[Top][All Lists]

[Date Prev][Date Next][Thread Prev][Thread Next][Date Index][Thread Index]

Re: Extensions to Tar

From: Paul Eggert
Subject: Re: Extensions to Tar
Date: Wed, 3 Apr 2002 15:28:51 -0800 (PST)

> Date: Sun, 31 Mar 2002 13:04:36 +0100 (BST)
> From: Chris Wilson <address@hidden>

> > Look at the 'pax' command for a description of the format.
> I've had a look at this document, and it says that A-Z typeflags are 
> reserved for custom implementations. I noticed that all the GNUTYPE_* 
> typeflags were also in the A-Z range with a similar comment, and that Y 
> and E were unused, so I added mine to that list. Is that okay?

It's OK as far as I know, but it would be helpful if you looked for
other software to see what it did with those letters.  I would look at
the letters that the latest 'star' uses, for example.


> > With ssh you can give them only the ability to run a certain command,
> > presumably rmt or a wrapper for rmt.  Isn't that enough to give you
> > want you want?
> Maybe, I'll look into it. The main problem is that it doesn't work for 
> multi-volume file archives

Doesn't rmt have the same problem?  I don't see why a wrapper would fail
for multi-volume files, if plain rmt succeeds.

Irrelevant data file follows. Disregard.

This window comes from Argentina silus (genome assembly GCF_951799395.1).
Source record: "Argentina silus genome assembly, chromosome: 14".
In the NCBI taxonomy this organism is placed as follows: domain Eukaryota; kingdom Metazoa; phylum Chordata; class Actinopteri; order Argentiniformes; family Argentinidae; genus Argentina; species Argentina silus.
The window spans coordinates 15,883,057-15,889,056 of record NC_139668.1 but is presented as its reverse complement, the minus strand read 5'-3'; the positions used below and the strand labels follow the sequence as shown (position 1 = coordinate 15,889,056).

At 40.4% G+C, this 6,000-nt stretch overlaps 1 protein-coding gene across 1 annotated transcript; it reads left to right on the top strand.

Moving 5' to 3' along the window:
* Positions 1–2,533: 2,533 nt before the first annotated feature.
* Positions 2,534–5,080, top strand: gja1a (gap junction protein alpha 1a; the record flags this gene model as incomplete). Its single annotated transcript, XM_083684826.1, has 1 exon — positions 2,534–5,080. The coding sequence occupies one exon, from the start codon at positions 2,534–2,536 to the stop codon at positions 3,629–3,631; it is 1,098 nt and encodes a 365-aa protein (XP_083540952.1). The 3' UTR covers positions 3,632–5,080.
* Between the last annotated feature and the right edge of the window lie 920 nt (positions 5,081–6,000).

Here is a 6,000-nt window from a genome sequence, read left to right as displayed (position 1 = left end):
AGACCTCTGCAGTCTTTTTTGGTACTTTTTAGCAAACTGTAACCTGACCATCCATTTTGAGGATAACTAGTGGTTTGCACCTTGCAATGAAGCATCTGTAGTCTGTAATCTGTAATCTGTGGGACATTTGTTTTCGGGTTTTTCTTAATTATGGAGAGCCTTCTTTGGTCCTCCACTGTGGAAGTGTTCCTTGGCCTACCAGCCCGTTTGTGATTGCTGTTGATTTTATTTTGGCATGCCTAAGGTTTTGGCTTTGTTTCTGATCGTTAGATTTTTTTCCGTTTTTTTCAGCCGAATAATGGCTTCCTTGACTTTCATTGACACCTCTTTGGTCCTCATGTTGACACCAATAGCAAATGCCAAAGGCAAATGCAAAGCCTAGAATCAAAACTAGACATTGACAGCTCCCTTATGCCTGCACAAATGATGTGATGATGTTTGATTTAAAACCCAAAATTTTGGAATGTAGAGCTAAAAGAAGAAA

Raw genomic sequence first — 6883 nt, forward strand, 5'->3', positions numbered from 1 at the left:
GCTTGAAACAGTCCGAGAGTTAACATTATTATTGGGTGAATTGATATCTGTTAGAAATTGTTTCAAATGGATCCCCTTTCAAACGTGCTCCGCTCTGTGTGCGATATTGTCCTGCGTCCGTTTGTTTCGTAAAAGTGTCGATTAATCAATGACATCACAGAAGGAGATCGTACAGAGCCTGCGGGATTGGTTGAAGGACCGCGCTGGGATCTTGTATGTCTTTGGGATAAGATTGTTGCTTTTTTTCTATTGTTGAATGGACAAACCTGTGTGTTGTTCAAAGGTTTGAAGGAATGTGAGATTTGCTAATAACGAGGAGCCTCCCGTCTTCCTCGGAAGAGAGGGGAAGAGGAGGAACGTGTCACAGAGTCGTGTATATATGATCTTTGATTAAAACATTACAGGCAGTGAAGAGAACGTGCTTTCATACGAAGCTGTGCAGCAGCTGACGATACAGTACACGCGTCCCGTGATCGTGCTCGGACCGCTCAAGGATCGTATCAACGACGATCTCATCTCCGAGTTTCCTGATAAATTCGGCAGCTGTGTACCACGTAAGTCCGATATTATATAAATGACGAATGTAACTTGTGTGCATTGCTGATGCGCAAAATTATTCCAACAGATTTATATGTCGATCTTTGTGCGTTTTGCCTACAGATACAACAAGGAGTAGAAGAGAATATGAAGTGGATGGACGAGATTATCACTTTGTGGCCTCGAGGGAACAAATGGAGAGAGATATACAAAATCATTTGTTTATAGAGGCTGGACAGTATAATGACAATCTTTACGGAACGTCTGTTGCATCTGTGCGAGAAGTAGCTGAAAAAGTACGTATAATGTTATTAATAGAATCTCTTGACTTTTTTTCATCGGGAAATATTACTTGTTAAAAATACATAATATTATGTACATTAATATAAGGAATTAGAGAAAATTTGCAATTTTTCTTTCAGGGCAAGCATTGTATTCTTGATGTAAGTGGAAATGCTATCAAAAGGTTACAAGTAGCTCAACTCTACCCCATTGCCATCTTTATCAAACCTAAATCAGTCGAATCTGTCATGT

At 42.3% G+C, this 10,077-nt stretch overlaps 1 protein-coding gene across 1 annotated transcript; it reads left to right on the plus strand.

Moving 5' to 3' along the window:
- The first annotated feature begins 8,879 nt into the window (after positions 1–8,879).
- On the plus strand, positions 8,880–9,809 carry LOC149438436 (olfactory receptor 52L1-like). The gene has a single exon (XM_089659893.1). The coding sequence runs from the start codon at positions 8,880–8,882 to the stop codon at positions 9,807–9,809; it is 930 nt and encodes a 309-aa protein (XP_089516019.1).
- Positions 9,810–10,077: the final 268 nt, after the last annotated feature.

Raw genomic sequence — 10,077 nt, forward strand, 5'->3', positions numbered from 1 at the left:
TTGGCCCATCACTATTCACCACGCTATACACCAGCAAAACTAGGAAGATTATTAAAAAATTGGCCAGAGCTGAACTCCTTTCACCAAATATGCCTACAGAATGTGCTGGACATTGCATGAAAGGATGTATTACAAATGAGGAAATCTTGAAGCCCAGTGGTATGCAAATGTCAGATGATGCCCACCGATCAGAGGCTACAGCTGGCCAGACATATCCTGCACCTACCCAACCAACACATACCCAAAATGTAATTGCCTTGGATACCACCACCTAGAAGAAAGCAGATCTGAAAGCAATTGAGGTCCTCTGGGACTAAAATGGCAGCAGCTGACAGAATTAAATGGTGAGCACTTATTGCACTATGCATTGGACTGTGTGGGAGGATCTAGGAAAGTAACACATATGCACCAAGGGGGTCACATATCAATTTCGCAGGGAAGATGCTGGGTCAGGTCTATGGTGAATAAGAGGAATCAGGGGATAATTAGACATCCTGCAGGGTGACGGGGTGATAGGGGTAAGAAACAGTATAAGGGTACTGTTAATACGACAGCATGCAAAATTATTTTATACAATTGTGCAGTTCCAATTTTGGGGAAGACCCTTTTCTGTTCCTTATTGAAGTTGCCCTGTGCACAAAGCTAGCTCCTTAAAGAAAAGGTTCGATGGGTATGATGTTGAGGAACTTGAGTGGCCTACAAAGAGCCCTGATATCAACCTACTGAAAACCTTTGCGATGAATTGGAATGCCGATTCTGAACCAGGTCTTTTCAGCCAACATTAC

> > You should be able to do that by telling tar to read
> > the archive from stdin and write it to stdout, updating as you go.
> How do I tell tar to do that?

tar -u -f -

It's not much used, though, and it could well be buggy.

> > Why?  You don't trust the time stamps?
> That's why I ask. I know rsync uses checksums (md5 I think) to compare 
> files, and I know programs like tar can restore an archive and fudge the 
> timestamps so it wouldn't be backed up by an incremental restore. Or am I 
> mistaken?

You are not mistaken about mtimes.  However, you can tell tar to use
ctimes, and the operating system does not let you fudge ctimes.

> > here.  And if you're paranoid enough to want a cryptographic checksum,
> > you should use a better one than MD5; SHA1 say.
> Is MD5 really that insecure?

That depends on how you measure security.  Let's put it this way:
better safe than sorry.  As far as I know, MD5 has not been cracked in
general, but there have been a bit of progress in cracking it, and
this is enough to convince me to not use it for new applications.

reply via email to

[Prev in Thread] Current Thread [Next in Thread]